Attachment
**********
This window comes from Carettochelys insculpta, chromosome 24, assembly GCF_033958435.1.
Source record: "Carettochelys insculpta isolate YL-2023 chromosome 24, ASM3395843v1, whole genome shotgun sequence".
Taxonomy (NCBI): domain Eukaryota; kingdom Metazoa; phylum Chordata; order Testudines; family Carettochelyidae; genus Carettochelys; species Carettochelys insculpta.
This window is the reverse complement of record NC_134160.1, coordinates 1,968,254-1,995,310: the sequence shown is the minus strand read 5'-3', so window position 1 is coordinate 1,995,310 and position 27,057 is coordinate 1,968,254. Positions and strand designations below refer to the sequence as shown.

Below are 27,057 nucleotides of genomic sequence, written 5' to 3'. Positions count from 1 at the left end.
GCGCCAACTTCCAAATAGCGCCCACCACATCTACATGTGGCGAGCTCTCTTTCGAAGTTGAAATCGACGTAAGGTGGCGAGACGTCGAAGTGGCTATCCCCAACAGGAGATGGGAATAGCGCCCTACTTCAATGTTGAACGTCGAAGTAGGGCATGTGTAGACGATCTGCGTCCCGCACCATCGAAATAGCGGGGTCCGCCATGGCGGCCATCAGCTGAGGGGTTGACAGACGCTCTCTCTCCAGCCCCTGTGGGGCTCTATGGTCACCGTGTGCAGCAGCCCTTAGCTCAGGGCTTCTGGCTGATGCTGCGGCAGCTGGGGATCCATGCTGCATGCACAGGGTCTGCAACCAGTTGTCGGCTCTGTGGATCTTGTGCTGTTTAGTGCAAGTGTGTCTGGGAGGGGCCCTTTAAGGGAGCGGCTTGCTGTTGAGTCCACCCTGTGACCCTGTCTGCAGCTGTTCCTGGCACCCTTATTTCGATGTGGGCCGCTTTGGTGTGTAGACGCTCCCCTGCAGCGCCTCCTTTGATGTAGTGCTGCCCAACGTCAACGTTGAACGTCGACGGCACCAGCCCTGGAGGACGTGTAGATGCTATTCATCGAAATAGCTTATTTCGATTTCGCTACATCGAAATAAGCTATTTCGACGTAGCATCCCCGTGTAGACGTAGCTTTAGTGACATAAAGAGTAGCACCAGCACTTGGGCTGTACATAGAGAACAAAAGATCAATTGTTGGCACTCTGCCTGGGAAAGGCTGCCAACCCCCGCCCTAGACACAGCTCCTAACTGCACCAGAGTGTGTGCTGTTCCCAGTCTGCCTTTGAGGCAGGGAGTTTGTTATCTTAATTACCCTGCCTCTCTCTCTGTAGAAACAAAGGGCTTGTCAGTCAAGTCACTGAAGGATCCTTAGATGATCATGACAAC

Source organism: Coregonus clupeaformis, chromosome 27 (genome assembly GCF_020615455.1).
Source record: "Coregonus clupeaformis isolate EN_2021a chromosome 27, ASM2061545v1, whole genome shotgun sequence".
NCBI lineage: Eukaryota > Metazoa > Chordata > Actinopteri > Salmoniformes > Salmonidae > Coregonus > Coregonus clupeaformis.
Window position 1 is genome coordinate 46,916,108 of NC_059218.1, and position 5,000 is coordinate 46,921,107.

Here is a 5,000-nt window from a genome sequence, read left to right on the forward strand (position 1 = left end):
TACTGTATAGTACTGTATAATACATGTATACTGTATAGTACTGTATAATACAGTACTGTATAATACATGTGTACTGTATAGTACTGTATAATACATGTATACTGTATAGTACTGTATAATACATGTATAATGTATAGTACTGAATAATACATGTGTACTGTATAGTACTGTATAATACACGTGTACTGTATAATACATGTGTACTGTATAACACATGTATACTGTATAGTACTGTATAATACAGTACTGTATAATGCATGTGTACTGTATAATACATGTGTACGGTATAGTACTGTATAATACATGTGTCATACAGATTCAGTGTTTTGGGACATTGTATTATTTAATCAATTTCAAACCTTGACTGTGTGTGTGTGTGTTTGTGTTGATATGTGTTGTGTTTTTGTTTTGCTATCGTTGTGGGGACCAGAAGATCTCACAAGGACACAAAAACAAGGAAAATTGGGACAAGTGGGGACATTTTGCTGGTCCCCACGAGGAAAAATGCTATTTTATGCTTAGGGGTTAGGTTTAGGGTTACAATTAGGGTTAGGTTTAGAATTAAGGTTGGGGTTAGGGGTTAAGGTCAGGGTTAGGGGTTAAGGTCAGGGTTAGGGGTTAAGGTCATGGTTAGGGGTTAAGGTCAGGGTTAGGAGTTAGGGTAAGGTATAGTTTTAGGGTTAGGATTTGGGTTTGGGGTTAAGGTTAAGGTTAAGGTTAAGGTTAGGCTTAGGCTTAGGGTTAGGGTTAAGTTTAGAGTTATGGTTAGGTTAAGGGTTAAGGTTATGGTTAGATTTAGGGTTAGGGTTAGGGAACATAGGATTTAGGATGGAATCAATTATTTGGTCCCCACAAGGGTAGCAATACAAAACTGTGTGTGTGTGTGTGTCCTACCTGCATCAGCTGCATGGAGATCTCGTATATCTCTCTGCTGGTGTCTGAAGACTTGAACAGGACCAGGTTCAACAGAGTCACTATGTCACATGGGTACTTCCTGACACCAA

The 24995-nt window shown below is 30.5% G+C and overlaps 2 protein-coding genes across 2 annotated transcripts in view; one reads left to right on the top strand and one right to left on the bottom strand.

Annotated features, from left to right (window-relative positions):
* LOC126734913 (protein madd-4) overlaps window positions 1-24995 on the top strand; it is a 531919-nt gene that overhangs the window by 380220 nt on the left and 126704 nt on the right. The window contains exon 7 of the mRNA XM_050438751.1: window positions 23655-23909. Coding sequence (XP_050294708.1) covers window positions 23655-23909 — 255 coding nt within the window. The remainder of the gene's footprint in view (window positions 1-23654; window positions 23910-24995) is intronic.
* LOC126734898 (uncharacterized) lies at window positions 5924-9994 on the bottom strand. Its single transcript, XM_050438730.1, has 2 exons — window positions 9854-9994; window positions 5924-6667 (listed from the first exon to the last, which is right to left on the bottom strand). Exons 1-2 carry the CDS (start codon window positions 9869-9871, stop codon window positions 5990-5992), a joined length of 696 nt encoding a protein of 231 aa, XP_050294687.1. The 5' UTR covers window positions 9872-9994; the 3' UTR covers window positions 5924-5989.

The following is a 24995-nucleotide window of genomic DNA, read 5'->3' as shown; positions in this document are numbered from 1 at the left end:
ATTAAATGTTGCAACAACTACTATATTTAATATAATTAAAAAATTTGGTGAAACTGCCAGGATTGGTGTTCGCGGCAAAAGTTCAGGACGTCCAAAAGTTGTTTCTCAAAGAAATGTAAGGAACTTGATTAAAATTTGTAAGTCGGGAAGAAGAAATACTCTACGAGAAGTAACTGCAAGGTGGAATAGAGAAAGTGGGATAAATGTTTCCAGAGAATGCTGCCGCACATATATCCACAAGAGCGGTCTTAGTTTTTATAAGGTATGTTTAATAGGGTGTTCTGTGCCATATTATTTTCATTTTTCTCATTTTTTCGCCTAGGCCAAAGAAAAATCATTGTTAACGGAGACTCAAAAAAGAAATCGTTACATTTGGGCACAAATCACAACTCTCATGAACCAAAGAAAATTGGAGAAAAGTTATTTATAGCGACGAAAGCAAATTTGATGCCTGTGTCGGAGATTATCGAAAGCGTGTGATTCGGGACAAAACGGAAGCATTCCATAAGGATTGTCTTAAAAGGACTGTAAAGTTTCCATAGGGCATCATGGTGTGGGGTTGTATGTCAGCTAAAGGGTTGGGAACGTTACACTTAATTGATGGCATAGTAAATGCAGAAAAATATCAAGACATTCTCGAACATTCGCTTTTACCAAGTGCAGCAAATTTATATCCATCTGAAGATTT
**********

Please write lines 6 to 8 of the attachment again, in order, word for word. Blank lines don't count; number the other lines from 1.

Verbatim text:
GCGCCAACTTCCAAATAGCGCCCACCACATCTACATGTGGCGAGCTCTCTTTCGAAGTTGAAATCGACGTAAGGTGGCGAGACGTCGAAGTGGCTATCCCCAACAGGAGATGGGAATAGCGCCCTACTTCAATGTTGAACGTCGAAGTAGGGCATGTGTAGACGATCTGCGTCCCGCACCATCGAAATAGCGGGGTCCGCCATGGCGGCCATCAGCTGAGGGGTTGACAGACGCTCTCTCTCCAGCCCCTGTGGGGCTCTATGGTCACCGTGTGCAGCAGCCCTTAGCTCAGGGCTTCTGGCTGATGCTGCGGCAGCTGGGGATCCATGCTGCATGCACAGGGTCTGCAACCAGTTGTCGGCTCTGTGGATCTTGTGCTGTTTAGTGCAAGTGTGTCTGGGAGGGGCCCTTTAAGGGAGCGGCTTGCTGTTGAGTCCACCCTGTGACCCTGTCTGCAGCTGTTCCTGGCACCCTTATTTCGATGTGGGCCGCTTTGGTGTGTAGACGCTCCCCTGCAGCGCCTCCTTTGATGTAGTGCTGCCCAACGTCAACGTTGAACGTCGACGGCACCAGCCCTGGAGGACGTGTAGATGCTATTCATCGAAATAGCTTATTTCGATTTCGCTACATCGAAATAAGCTATTTCGACGTAGCATCCCCGTGTAGACGTAGCTTTAGTGACATAAAGAGTAGCACCAGCACTTGGGCTGTACATAGAGAACAAAAGATCAATTGTTGGCACTCTGCCTGGGAAAGGCTGCCAACCCCCGCCCTAGACACAGCTCCTAACTGCACCAGAGTGTGTGCTGTTCCCAGTCTGCCTTTGAGGCAGGGAGTTTGTTATCTTAATTACCCTGCCTCTCTCTCTGTAGAAACAAAGGGCTTGTCAGTCAAGTCACTGAAGGATCCTTAGATGATCATGACAAC

Source organism: Coregonus clupeaformis, chromosome 27 (genome assembly GCF_020615455.1).
Source record: "Coregonus clupeaformis isolate EN_2021a chromosome 27, ASM2061545v1, whole genome shotgun sequence".